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Reader Feedback 6.4.03 

What about the homelessh?

One of Rochester's Center City Master Plan proposals is the conversion of the former Erie Canal aqueduct (below the Broad Street Bridge) into a pedestrian passageway, history display, and retail space.

                  When I used to work in Corn Hill, I often had to go to Rundel Library and other eastside business places. The walk across the river on cold or stormy days was bitter! The proposed passageway would have been very useful.

                  But I am concerned about the people who now live in the tunnel. Can emergency shelters house them all? The people who live in the tunnel must have reasons for living in that cold, dark place with no running water or sanitation. How can those reasons be addressed when they are evicted from the tunnel?

                  We have empty buildings (the former Genesee Hospital and the former State Hospital on Elmwood Avenue, to name only two conspicuous ones). Would it be possible for one to be converted to low-income housing?

                  I urge city government, working with other agencies, to plan for the housing of the occupants while they are planning the reuse of the old aqueduct. Housing for these homeless people deserves as high a claim on our stressed government finances as does the aqueduct itself.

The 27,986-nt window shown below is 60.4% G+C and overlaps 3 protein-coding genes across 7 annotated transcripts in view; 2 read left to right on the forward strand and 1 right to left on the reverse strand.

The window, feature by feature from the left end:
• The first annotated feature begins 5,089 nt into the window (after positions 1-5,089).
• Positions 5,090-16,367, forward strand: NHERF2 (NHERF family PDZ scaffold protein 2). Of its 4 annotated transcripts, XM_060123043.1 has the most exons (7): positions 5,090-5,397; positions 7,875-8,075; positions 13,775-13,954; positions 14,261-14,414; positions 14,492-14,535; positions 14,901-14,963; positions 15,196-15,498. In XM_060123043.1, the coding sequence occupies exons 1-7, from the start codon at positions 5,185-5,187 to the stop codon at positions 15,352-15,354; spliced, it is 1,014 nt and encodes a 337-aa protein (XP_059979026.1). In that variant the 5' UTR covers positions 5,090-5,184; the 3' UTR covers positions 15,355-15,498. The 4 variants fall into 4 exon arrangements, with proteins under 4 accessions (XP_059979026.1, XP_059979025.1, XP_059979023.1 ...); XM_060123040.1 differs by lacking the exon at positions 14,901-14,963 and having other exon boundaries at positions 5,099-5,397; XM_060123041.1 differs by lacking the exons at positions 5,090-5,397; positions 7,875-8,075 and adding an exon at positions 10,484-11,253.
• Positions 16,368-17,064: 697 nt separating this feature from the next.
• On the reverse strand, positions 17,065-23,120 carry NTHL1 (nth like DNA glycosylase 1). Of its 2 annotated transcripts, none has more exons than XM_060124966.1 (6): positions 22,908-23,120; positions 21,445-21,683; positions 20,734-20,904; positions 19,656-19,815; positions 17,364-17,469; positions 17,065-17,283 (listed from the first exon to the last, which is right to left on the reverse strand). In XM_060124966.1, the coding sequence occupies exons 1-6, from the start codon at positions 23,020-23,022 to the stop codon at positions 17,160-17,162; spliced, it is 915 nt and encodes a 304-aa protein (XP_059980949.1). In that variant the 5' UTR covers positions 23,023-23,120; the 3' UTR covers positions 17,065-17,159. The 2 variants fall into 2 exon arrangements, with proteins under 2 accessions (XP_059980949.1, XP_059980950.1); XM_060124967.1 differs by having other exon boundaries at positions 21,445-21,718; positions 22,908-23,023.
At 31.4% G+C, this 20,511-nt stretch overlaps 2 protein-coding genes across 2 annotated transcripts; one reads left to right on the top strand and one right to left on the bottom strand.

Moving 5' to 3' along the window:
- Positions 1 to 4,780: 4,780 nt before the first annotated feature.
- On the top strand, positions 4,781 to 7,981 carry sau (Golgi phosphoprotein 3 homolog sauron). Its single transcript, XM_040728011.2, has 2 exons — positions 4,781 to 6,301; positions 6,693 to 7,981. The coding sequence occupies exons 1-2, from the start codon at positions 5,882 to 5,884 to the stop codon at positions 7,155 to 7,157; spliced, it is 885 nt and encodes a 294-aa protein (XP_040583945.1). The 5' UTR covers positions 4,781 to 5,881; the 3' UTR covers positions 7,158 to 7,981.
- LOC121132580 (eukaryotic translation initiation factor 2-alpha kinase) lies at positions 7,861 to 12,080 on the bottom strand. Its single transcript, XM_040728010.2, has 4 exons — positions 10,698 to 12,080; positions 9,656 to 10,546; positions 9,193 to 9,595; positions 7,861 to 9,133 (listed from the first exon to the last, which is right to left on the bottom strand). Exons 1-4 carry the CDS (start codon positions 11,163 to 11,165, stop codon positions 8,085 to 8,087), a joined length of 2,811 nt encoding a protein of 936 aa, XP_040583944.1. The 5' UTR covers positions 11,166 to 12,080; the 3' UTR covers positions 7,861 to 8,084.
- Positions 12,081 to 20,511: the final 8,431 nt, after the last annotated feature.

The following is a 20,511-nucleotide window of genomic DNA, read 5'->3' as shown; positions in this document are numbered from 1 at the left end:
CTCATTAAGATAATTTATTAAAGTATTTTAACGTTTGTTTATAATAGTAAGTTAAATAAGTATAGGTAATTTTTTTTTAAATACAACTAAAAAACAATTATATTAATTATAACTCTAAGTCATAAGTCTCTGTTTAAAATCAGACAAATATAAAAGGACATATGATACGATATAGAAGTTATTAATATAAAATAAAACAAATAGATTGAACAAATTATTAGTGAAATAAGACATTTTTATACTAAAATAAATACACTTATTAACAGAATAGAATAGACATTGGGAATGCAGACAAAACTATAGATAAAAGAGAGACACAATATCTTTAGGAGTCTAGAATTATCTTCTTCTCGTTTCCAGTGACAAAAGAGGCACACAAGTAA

Elizabeth H. Stewart, East Avenue, Rochester

Don't wait for law

"Right to Know Gets 'No'!" (May 14) provided an excellent history of the bill for neighbor notification by lawn-care companies before spraying.

                  The three reasons County Legislator Pieter Smeenk gave for rejecting the proposal boil down to dollar signs: unaffordable, hurting small businesspeople, and County Health Director Andrew Doniger's memo which, in the end, was concerned with costs.

                  Even if the estimated costs of enforcement ($50,000 to $100,000 for three years) are inflated by a factor of five, any cost would be anathema to the county with its current budget woes.

                  We cannot wait for a law to do something. Steps can be taken by both lawn-care specialists and by those hiring them.

                  Some companies already offer chemical-free treatment; others could follow suit and encourage it. A few companies do warn neighbors when using chemicals, but only just before they begin. This is too late to close all windows, remove things from yards, take clothes off the line, and leave for a few hours. Twenty-four hours, if not the proposed 48, would help.

                  Property owners could assume the responsibility themselves for notifying their neighbors next door and across the street if spraying is planned. The city and towns could recommend such notification, to avoid complaint calls.

                  Many people do not realize the possible consequences of pesticide applications. They might welcome presentations at neighborhood meetings, or brief printed information.